Mindfulness – the new superpower?

Guest contribution by | 17.03.2022

New Me, New We, New Work, New World

Mindfulness is a concept that has been hyped for years and yet for many it is still a “fuzzy” construct. Is it a method, a state or rather a behaviour? What expectations are realistic and what is the truth behind the concerns that mindfulness could be misused by companies for their own purposes?

For years, the number of scientific studies on the topic of mindfulness has been growing and there are more and more evaluations from companies that show the positive effects that mindfulness-based programmes have on a people’ s personality as well as on their environment. Especially now – in a crisis-ridden world – we can benefit from the effect of a mindful attitude, because it can make a great contribution to peaceful coexistence.

In this article I discuss

  • what expectations are associated with mindfulness-based programmes,
  • what mindfulness and its counterpart are,
  • what potential it has, and
  • what makes it so valuable, especially in today’s world.


Expectations of mindfulness-based programmes

Expectations of mindfulness-based programmes are as varied as the challenges people face. Some want

  • mental strength,
  • others want to improve their leadership skills, and
  • a large proportion “simply” want a more confident way of dealing with “difficult” emotions and situations.

Oh yes, and against more

  • focus,
  • flow and
  • motivation

nobody objects to that either.

To see how mindfulness can meet these expectations, we first need to understand what exactly we are talking about. A look behind the scenes of mindfulness-based programmes shows that the definition is not the same everywhere.

What is mindfulness?

Mindfulness has two aspects:

The first aspect describes mindfulness as a form of awareness that takes place consciously in the present moment. When I am mindful, I am aware of myself with all my thoughts, feelings and perceptions, and at the same time I am aware of the environment in which I find myself.

The second aspect deals with the inner attitude I take in the present moment. This attitude influences how I encounter all that I perceive. Mindfulness strives for an open, friendly and non-judgemental attitude.

While the first aspect is mentioned in many articles, the second often goes unnoticed. Yet this second aspect is important in order to be able to develop further competences in addition to improved perception.

An open and friendly attitude prevents us from quickly falling into pigeonhole thinking and evaluating something before all aspects have been grasped. As soon as we evaluate, we limit our perception. We decide that we now know enough, take in only what fits this knowledge and neglect what does not fit. This very often leads to errors of judgement, which lead to wrong decisions and wrong actions.¹

The counterpart

The state of mindfulness can best be explained if we compare it with its counterpart – everyday consciousness.

In everyday consciousness, we do most of our daily tasks – especially activities that we have rehearsed and that require little attention: Driving a car, gardening, ironing – all of these work even when our minds are completely elsewhere. And it is in action even in acutely dangerous situations. This is important for our survival and we don’t want to change that.

Since everyday consciousness lets us act quickly and without thinking much, many functions in everyday life benefit from it. For example, as practised drivers, we can operate our car without having to think about when and how to use the clutch, shift gears and brake.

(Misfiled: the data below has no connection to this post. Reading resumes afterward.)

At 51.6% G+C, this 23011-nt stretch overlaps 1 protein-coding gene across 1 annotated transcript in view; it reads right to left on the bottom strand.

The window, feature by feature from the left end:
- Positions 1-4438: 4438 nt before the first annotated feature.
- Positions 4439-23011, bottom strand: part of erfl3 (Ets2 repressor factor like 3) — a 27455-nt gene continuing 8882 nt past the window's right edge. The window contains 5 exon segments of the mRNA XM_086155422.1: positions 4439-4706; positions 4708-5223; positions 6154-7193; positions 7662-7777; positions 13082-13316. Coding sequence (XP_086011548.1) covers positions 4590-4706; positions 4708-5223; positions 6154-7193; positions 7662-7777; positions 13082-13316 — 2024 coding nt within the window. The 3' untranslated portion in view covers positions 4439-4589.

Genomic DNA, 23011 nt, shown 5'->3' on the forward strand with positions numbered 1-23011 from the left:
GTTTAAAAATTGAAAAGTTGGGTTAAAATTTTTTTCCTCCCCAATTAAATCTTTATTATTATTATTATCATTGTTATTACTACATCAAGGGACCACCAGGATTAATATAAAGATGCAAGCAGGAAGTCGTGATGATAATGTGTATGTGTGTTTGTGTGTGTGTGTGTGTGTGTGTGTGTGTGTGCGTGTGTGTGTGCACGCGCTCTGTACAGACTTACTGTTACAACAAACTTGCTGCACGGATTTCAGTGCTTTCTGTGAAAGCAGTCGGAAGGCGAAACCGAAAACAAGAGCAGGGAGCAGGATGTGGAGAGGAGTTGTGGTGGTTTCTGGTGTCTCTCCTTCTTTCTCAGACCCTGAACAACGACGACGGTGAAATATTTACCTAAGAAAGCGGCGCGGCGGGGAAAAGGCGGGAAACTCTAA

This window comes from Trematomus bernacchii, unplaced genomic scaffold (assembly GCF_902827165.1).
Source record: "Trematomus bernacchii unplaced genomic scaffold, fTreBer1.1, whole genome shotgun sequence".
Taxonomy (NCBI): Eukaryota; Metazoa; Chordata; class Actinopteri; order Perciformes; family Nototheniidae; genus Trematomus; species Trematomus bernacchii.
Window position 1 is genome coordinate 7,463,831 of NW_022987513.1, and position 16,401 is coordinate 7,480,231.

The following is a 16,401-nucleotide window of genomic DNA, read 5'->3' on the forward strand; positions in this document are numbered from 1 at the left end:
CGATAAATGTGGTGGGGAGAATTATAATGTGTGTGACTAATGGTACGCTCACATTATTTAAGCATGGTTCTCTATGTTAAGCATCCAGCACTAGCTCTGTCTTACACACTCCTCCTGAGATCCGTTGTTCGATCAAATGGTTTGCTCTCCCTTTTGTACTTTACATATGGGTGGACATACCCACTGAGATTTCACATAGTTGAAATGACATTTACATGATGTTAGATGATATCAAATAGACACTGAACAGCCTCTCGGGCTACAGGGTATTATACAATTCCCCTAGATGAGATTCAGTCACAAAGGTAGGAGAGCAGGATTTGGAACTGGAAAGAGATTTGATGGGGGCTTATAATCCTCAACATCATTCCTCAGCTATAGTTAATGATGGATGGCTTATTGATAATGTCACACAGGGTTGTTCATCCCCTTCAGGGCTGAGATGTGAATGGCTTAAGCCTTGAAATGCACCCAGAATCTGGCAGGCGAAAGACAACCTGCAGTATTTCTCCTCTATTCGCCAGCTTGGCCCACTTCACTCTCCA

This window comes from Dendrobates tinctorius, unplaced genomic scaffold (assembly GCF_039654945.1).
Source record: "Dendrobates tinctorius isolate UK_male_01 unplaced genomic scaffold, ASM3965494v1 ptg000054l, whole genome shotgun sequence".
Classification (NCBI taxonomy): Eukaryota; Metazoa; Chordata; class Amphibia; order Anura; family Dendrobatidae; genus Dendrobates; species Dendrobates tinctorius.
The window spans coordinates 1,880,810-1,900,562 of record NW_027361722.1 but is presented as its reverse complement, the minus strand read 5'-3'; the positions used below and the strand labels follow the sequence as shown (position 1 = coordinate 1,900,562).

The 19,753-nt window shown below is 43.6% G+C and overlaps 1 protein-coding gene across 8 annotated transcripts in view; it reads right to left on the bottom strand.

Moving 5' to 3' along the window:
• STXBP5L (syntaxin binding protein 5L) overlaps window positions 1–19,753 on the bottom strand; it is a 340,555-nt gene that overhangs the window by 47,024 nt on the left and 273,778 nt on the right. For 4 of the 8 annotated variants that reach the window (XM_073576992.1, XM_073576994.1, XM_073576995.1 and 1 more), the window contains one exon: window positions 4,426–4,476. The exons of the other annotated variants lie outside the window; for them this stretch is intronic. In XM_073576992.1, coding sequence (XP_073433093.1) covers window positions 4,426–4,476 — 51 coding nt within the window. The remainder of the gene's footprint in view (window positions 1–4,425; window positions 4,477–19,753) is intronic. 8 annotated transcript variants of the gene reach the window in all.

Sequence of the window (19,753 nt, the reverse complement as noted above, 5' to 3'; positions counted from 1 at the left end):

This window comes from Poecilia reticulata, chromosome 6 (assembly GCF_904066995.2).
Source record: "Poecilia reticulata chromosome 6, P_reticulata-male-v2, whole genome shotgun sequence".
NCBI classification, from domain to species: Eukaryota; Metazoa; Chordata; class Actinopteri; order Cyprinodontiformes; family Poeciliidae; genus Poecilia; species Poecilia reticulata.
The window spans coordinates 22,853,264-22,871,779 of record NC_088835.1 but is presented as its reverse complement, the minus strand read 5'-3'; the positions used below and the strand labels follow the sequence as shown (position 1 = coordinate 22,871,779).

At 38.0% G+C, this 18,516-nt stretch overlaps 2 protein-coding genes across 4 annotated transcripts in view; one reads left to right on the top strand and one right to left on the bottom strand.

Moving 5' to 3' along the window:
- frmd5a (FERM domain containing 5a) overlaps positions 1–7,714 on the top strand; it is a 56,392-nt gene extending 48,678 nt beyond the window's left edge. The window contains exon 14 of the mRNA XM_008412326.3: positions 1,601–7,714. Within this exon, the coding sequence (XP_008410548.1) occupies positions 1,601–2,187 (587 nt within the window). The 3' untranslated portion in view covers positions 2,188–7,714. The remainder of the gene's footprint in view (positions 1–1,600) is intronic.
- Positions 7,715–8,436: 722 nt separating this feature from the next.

The better something is rehearsed, the faster it can be recalled. Even top athletes know how important this is in a competition. At the same time, creativity thrives on letting oneself drift in the play between thoughts and feelings. It only becomes problematic if we switch on the autopilot too often, for too long and in unfavourable situations. The analysis and assessment of the situation takes place unconsciously, quickly and incompletely. We compare what we perceive with what we know. If we do not take the time to comprehensively grasp a situation, we inevitably miss information that we might need to make a good decision.

Competing systems

Mindfulness and everyday consciousness are states of the mind in which we spend the waking phases of our lives, and we can only be in one state at any one moment.

Scientists have found that we automatically fall into everyday consciousness when there are no outside influences on us. In that case, our brain chooses a network called the Default Mode Network. It is associated with activities such as daydreaming, mental imagination and self-centred thinking.

Just concentrated on a task, a thought can catapult us to another place and time in milliseconds. Without noticing it, we are on the next weekend trip or ruminating for the hundredth time about what went wrong in the meeting the day before.

If we want to stay focused on one thing, we need a high level of attention that brings us back every time we digress. The good news is that we can train both our attention and mindfulness.

Change needs mindfulness

It also becomes difficult when we want to say goodbye to habits and old patterns of action. If we want to change something in the long term, we need mindfulness.

In this state we can recognise and change ingrained ways of thinking and the resulting impulses. Unfortunately, it is not enough to decide once for the desired new behaviour – no matter how much we want it and are convinced of it. Since everyday consciousness is our default mode, which is much more energy-saving for our brain, it is preferred by it. We will keep playing the ingrained patterns – even if they don’t help today – until new patterns are created.

Since both states make sense, we have to learn to choose the appropriate state at the right moment. There are numerous tools and methods for this, which I discuss in my courses² and in my book.

Self-awareness and self-care